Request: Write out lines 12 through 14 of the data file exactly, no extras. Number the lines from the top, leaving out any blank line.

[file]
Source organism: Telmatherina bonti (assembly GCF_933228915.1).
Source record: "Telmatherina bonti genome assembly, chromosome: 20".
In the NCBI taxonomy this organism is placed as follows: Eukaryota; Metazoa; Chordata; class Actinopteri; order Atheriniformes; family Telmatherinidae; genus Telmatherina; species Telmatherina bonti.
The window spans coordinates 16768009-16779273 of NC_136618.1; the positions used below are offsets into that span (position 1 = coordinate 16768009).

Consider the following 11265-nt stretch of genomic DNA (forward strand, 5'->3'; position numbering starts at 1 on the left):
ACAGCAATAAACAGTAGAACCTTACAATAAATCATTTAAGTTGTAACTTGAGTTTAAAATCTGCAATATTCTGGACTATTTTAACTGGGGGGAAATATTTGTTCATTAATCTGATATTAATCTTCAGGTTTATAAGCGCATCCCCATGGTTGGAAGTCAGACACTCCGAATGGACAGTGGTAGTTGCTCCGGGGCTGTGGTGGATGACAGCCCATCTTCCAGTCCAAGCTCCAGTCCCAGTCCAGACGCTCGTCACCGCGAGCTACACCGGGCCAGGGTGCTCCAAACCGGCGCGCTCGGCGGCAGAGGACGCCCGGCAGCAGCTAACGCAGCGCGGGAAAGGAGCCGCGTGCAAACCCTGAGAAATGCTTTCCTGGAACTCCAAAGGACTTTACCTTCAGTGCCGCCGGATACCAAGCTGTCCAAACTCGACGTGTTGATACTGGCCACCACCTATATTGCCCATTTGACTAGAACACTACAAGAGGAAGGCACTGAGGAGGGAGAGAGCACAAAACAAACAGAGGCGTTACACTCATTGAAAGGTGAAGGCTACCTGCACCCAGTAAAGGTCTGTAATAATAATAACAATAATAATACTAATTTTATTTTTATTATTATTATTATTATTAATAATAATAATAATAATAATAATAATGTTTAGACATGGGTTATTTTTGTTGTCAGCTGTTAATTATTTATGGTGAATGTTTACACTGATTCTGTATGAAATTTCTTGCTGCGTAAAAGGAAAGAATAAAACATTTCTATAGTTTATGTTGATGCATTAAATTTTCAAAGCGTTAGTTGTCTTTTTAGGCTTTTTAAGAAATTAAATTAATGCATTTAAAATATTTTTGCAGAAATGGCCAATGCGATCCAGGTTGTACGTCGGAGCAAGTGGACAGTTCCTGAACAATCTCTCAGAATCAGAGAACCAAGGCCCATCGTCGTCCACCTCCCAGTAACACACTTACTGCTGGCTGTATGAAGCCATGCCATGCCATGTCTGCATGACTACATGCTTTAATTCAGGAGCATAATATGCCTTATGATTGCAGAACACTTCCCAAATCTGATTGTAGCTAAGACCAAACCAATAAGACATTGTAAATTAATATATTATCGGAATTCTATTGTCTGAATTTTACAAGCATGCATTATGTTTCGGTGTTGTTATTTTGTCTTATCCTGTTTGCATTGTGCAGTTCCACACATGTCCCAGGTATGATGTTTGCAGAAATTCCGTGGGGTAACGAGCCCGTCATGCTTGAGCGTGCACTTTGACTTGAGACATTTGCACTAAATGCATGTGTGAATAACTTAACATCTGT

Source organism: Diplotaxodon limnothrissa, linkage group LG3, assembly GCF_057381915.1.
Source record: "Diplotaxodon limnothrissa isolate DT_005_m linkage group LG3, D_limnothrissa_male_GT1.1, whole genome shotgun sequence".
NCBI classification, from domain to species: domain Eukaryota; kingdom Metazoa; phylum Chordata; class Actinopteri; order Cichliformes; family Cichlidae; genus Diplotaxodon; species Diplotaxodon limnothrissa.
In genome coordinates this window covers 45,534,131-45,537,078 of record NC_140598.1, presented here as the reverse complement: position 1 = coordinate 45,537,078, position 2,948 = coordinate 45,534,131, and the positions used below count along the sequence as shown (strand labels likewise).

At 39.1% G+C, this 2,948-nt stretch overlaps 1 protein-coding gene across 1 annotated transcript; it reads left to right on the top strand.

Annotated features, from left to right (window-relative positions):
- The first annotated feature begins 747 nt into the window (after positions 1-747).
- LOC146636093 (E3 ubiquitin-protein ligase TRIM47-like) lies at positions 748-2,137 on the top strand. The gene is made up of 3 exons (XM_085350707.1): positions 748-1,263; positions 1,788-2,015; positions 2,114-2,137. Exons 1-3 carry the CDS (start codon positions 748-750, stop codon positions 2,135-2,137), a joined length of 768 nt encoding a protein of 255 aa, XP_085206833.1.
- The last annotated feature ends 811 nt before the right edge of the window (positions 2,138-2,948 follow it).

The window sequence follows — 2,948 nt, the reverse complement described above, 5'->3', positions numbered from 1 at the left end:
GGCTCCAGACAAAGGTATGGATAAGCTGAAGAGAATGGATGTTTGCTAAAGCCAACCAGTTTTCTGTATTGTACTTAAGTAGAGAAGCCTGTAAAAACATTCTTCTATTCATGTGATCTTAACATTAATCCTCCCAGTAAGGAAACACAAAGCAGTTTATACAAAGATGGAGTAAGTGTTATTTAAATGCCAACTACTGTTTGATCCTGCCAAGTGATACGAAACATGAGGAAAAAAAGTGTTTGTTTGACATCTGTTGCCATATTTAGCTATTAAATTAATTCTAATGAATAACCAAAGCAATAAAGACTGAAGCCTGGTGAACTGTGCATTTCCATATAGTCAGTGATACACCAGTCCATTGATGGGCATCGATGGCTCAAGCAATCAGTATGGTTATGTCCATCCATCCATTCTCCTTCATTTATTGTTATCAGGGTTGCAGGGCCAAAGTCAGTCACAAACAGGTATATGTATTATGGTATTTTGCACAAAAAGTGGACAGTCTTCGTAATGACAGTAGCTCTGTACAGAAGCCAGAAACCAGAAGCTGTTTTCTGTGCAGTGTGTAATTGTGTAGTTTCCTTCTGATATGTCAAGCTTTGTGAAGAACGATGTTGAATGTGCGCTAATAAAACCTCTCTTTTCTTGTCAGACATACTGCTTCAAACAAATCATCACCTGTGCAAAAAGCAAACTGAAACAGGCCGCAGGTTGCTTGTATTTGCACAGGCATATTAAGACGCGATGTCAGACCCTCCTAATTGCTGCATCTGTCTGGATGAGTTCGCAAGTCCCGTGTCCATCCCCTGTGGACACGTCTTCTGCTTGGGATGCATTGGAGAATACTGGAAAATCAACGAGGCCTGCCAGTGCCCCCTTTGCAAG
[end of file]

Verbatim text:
Annotated features, from left to right (window-relative positions):
- The first annotated feature begins 747 nt into the window (after positions 1-747).
- LOC146636093 (E3 ubiquitin-protein ligase TRIM47-like) lies at positions 748-2,137 on the top strand. The gene is made up of 3 exons (XM_085350707.1): positions 748-1,263; positions 1,788-2,015; positions 2,114-2,137. Exons 1-3 carry the CDS (start codon positions 748-750, stop codon positions 2,135-2,137), a joined length of 768 nt encoding a protein of 255 aa, XP_085206833.1.